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by Rcgp Learning - Thursday, 1 November 2018, 9:42 AM

iStock-979088814.jpgFlu season starts in late September/early October and lasts until the following March/April. During this time, GP consultations for flu-like symptoms usually increase from a baseline of 30 per 100,000 population. If the consultation rate rises above 200 per 100,000 population, a flu epidemic is declared¹.

Anyone infected with the flu virus is contagious up to a day before the onset of symptoms and for 5-7 days after the symptoms start. Even if patients are asymptomatic, they can still pass the virus on to others¹. The flu vaccine is the most effective protection against flu offered in the UK, and although it doesn’t guarantee that patients won’t catch flu, it is likely that any flu-related illness they contract after the vaccination will be milder and short-lived². During the 2017/18 flu season it’s estimated that around 14 million adults and children in England were vaccinated against flu³, and changes to the 2018/19 flu vaccination programme mean that it will be offered to around 24 million people this year⁴. The recommended composition of the vaccines is determined by the World Health Organisation, who reviews the types of flu that have circulated in all parts of the world and chooses the strains to be included in the vaccine for the following autumn. A summary of the recommended vaccines for 2018/19 can be found here. In 9 out of 10 years, the vaccine matches the flu strains circulating that year but sometimes there can be unexpected changes to the virus that affect the efficacy of the vaccine³.

One of the biggest changes to the 2018/19 flu vaccination programme is the addition of a new vaccine, which will be offered to over 65s. The adjuvanted trivalent vaccine (aTIV) contains adjuvant MF59, a substance that strengthens the body’s immune response³, as older adults’ immune systems can get progressively weaker over time, leaving them more susceptible to catching flu and suffering complications due to a reduced production of B and T cells and reduced functioning of mature lymphocytes¹. The vaccine is inactivated and protects against the three strains which are most likely to circulate this season. Public Health England (PHE) predicts that the introduction of this vaccine could reduce GP consultations in England by 30,000, admissions by over 2,000 and prevent over 700 deaths from flu⁴.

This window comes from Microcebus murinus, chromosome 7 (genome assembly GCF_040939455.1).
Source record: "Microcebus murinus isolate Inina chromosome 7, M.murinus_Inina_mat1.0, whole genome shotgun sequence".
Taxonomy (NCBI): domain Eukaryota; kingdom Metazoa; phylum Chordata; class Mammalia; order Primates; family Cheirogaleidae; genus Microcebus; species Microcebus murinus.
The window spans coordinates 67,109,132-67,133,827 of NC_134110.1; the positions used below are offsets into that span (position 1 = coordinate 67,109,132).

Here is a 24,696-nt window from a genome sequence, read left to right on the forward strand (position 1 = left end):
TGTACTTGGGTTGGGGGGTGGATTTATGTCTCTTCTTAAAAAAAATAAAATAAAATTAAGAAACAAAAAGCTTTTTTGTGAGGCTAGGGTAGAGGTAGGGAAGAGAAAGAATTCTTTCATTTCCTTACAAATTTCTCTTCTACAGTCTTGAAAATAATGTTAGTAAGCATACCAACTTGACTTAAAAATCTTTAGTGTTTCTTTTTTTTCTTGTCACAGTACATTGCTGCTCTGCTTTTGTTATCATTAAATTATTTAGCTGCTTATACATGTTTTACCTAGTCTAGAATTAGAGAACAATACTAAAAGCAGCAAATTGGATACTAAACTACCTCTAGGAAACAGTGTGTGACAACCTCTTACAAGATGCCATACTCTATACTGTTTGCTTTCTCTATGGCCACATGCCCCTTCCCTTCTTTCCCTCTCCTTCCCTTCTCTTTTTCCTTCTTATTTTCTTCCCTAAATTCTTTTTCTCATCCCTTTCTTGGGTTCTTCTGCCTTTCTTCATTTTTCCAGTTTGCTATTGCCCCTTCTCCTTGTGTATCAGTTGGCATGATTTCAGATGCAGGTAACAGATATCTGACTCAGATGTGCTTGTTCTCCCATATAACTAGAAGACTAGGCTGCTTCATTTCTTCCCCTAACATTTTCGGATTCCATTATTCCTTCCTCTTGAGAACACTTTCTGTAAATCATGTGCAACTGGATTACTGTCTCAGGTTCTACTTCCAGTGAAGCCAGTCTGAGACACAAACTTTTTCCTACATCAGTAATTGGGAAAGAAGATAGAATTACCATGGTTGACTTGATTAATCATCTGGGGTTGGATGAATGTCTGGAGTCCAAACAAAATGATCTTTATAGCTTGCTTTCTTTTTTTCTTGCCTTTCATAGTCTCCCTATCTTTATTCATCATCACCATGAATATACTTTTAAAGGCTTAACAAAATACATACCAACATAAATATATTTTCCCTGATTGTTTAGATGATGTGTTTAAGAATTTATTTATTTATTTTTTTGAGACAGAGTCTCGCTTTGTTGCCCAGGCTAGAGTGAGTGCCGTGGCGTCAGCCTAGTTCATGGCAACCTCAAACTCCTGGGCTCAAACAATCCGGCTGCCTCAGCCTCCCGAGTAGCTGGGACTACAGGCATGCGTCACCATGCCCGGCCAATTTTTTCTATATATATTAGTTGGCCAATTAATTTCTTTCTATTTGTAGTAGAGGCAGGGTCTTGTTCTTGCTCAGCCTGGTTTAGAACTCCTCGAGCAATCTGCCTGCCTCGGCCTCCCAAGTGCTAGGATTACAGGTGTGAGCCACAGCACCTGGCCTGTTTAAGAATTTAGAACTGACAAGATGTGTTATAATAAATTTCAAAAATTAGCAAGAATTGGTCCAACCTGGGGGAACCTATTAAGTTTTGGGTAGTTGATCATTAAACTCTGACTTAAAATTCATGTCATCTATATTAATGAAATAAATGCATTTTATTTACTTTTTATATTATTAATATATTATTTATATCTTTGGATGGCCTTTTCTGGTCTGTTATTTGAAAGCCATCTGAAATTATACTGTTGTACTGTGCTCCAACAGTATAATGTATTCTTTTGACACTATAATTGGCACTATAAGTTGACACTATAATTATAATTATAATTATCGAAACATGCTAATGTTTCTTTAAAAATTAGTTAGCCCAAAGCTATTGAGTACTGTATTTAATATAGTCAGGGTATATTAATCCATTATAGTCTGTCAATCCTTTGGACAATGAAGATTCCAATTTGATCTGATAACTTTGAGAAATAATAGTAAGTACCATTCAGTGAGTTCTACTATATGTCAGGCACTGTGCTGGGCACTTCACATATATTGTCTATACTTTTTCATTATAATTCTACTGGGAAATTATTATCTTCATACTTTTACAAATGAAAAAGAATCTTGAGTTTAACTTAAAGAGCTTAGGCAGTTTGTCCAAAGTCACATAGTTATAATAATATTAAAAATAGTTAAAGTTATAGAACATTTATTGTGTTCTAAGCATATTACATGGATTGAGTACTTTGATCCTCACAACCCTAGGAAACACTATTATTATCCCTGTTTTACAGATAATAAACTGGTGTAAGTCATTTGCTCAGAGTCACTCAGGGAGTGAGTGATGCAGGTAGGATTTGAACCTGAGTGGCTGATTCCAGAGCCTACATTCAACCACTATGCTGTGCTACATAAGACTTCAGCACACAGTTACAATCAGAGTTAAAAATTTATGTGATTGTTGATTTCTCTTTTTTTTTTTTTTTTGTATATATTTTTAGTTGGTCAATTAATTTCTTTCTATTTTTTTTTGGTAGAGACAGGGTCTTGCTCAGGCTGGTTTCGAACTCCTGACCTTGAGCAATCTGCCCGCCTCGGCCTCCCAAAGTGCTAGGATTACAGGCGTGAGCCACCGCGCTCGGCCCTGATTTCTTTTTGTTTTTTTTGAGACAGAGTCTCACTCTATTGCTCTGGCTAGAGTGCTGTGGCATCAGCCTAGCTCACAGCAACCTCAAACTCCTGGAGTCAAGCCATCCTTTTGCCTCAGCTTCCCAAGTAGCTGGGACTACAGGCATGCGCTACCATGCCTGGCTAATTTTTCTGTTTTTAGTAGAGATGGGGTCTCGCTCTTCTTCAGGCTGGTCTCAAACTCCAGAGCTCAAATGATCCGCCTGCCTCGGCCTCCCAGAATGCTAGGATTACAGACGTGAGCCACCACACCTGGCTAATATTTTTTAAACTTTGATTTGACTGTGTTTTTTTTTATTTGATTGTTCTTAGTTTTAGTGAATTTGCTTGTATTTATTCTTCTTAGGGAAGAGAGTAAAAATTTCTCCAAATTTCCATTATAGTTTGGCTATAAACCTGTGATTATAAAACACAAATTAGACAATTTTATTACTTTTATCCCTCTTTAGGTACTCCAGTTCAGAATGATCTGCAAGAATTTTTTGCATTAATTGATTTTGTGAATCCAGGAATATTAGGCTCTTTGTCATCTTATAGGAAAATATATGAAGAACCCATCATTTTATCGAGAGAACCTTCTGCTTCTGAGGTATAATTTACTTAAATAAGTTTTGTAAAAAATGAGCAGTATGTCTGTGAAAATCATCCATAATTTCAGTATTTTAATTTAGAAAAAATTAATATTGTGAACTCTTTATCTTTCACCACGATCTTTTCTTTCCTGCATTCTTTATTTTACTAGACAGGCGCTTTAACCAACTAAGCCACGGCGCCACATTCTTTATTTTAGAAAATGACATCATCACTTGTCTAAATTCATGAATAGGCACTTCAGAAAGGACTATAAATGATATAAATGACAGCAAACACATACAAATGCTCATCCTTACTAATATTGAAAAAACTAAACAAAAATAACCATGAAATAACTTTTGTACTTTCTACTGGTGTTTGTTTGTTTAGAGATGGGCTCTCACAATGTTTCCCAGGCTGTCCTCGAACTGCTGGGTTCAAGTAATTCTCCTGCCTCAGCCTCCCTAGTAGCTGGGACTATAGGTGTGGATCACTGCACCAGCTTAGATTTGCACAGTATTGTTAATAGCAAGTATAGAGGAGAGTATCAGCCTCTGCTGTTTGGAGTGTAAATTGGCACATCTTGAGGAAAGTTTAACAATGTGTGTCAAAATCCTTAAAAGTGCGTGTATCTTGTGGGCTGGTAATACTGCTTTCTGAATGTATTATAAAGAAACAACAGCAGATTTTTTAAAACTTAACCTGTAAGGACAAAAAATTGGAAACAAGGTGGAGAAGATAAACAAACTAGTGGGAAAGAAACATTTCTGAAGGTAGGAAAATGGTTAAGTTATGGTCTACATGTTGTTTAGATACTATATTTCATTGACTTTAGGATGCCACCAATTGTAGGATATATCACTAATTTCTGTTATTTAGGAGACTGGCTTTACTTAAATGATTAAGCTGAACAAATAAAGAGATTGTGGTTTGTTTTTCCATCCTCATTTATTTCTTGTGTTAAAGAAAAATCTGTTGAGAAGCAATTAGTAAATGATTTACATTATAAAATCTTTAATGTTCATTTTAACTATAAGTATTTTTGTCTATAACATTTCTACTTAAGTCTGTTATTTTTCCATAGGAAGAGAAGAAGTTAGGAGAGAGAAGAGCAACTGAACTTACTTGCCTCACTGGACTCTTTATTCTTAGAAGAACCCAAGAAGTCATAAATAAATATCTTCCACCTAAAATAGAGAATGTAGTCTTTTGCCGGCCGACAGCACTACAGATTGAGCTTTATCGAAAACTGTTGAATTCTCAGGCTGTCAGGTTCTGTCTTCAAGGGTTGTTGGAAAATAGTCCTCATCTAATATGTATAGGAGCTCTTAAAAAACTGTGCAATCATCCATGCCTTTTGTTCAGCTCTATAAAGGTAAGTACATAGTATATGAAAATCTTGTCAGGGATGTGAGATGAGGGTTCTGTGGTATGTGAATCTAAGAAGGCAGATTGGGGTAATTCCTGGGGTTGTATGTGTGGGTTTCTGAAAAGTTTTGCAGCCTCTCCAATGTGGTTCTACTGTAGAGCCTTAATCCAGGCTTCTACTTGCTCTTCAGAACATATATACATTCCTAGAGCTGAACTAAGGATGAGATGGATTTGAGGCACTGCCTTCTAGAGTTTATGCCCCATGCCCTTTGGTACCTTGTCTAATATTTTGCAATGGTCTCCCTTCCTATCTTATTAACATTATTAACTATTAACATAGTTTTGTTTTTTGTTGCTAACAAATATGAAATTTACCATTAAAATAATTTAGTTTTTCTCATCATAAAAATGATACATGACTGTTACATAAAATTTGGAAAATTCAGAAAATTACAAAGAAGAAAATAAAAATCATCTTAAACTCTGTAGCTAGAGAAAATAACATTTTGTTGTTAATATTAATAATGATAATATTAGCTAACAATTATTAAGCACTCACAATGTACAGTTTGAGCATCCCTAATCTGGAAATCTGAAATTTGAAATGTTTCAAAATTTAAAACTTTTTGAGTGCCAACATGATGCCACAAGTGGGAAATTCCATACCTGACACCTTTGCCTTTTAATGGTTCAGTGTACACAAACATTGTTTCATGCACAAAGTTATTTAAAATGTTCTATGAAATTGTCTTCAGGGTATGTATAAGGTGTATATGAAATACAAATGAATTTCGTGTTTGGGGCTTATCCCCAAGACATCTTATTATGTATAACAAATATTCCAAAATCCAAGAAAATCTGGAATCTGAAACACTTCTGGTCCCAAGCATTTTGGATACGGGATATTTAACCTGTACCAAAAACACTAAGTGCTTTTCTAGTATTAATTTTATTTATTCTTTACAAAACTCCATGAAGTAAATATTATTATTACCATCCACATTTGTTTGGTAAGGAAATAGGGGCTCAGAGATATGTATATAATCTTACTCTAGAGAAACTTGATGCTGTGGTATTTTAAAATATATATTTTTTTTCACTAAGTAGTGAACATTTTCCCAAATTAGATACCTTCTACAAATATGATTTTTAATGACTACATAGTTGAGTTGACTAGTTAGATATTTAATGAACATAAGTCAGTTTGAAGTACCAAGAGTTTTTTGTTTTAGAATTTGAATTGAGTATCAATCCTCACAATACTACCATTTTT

iStock-693360432.jpgThe Office of National Statistics (ONS) estimated that there were around 34,300 excess winter deaths in the 2016/17 period, with one third due to respiratory illnesses⁵, concluding that this was likely to be due to the predominant strain that year having a significant impact on elderly patients. Catching flu can place a considerable strain on the body in elderly patients: current estimations are that around two thirds will be temporarily housebound and a quarter will become temporarily bedbound. Amongst those that survive hospitalisation, around 13% will face disability and potential loss of independence and quality of life¹. There is also a risk of fatal co-morbidities, such as stroke, congestive heart failure and pneumonia¹.


All healthcare professionals can access the RCGP’s new Influenza in the elderly eLearning course for free, which is worth 0.5 CPD points. A detailed description of the different 2018/19 flu vaccines can be found in PHE’s guide for healthcare professionals.



¹ Royal College of General Practitioners. Influenza in the elderly eLearning course. [Internet]. Available from:

² NHS. Vaccinations. The flu vaccine. [Internet]. Available from: 

³ Oxford Vaccination Group. Inactivated Flu Vaccine. [Internet]. Available from:

⁴ Public Health England. Press release: New flu vaccine available this winter for those aged 65 and over. [Internet]. Available from:

⁵ Office of National Statistics. Excess winter mortality in England and Wales: 2016 to 2017 (provisional) and 2015 to 2016 (final). [Internet]. Available from:    

[ Modified: Thursday, 1 November 2018, 9:43 AM ]